Polyvinyl alcohol is a colorless, odorless, tasteless, thermoplastic synthetic resin. It is usually used for grease-proofing paper, in adhesives, in gas- and oil-impervious films and Coatings. This substance, although soluble in water, is insoluble in Common organic solvents.

Glycerol is the simplest trihydric alcohol. In commercial form, it is called glycerin. It is a colorless odorless and viscous liquid with a sweet taste. It is completely soluble in water and alcohol but is only slightly soluble in many common solvents, such as ether, ethyl acetate and dioxane. It is widely used in coatings and paints, pharmaceuticals and cosmetics.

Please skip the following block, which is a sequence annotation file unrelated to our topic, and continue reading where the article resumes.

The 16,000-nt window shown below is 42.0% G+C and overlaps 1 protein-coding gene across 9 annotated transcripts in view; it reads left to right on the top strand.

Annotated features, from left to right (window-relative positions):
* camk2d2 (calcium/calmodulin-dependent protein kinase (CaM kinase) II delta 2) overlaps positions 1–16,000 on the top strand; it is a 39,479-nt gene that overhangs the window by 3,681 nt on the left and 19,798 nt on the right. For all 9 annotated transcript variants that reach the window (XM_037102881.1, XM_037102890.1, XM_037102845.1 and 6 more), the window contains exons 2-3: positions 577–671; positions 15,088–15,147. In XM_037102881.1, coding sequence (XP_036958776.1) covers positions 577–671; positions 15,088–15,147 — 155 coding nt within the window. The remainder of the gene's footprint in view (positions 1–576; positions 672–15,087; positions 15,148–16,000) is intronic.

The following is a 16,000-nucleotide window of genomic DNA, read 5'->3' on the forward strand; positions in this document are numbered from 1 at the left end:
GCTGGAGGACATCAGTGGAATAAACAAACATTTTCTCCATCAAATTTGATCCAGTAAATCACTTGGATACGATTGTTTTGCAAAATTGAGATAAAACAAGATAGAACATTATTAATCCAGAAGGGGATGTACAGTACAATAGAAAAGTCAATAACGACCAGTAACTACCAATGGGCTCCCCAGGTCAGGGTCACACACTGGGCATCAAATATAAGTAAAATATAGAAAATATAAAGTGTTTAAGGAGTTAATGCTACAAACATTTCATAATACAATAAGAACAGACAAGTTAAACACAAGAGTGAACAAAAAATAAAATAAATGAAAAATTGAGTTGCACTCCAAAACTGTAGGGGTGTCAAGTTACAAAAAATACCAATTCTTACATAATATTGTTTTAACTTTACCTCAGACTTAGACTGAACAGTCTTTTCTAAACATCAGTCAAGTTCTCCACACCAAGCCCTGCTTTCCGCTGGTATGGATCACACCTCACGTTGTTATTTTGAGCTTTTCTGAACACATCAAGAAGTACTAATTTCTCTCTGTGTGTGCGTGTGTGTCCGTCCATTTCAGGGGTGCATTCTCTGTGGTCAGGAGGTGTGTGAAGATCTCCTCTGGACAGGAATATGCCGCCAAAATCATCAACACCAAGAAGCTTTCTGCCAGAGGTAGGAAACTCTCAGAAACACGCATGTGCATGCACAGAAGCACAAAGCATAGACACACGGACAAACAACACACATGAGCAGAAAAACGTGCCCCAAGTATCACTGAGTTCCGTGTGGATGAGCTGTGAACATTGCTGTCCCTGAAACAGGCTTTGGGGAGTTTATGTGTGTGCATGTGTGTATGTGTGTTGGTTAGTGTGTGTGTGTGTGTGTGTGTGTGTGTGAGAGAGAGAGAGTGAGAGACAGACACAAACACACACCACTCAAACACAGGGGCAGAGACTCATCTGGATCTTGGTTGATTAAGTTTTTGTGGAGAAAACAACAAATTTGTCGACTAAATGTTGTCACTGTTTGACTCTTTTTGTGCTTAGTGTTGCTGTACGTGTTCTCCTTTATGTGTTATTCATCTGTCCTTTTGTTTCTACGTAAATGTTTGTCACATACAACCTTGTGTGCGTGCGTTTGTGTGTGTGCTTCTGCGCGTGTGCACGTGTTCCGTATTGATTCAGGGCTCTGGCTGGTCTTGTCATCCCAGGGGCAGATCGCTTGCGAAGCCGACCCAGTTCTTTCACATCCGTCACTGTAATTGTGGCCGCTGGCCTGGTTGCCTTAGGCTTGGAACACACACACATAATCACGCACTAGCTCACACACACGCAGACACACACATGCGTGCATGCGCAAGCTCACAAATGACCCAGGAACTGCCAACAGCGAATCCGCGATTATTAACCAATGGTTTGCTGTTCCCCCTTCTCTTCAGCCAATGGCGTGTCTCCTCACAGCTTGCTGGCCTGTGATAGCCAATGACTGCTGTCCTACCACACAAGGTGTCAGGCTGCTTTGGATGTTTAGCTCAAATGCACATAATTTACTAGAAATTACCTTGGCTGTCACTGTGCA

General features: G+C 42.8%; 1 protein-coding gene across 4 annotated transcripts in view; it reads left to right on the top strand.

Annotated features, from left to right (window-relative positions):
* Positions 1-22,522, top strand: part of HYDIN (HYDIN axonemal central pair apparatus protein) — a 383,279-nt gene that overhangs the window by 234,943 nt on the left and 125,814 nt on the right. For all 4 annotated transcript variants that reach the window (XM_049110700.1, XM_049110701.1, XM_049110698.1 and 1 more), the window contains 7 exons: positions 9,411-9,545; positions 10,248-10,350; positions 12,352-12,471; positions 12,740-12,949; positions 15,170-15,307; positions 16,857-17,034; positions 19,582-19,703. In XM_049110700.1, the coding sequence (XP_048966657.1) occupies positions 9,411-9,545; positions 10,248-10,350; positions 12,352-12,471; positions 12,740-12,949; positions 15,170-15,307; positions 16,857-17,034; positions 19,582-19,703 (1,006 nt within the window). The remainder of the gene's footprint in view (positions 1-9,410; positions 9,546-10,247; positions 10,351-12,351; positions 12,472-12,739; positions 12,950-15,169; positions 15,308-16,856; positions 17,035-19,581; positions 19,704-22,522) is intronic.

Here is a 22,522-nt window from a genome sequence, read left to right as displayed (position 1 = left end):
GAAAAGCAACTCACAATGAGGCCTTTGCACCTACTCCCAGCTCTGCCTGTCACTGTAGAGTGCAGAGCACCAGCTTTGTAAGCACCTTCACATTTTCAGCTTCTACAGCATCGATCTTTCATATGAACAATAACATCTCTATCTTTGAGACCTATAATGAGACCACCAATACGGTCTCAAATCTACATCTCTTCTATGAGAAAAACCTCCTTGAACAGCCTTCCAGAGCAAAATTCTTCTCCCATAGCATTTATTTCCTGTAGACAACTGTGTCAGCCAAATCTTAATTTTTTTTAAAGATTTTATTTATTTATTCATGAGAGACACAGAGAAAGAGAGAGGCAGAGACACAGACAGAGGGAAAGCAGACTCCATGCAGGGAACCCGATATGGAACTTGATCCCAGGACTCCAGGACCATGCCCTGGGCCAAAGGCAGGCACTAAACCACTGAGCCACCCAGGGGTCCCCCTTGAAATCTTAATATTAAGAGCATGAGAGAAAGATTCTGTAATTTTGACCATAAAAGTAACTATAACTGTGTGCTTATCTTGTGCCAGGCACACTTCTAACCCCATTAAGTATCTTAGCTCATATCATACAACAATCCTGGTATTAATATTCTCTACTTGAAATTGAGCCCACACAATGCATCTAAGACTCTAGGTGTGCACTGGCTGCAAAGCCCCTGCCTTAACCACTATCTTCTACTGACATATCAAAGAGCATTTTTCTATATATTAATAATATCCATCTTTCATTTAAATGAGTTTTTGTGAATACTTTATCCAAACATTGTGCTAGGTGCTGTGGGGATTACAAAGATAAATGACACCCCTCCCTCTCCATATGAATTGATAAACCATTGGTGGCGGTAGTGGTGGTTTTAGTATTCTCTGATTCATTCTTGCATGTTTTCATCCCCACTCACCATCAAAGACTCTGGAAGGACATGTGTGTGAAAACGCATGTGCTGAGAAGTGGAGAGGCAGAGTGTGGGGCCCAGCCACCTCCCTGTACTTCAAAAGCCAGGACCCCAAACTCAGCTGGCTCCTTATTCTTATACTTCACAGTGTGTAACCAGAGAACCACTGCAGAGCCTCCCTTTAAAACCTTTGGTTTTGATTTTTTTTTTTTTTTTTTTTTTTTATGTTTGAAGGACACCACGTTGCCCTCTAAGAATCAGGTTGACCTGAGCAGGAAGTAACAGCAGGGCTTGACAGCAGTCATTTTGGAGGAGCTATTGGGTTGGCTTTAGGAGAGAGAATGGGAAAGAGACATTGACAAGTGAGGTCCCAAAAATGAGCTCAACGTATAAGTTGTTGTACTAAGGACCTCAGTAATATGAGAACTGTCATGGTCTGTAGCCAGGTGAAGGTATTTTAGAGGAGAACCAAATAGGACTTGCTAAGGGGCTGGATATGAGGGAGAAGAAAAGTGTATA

Plastic production is relatively new technology. Experiments are being conducted to relieve the negative effects of overproducing plastics. By changing its raw materials and additives, commercial plastic may be improved so that it will become degradable while retaining its good quality. Cassava (Manihot esculenta), also called manioc, tapioca or yuca, is one of the most important food crops in the humid tropics, being particularly suited to conditions of low nutrient availability and able to survive drought (Burrell, 2003). The plant grows to a height of 1 to 3 m and several roots may be found on each plant. Although cassava leaves are sometimes consumed, the major harvested organ is the tuber, which is actually a swollen root.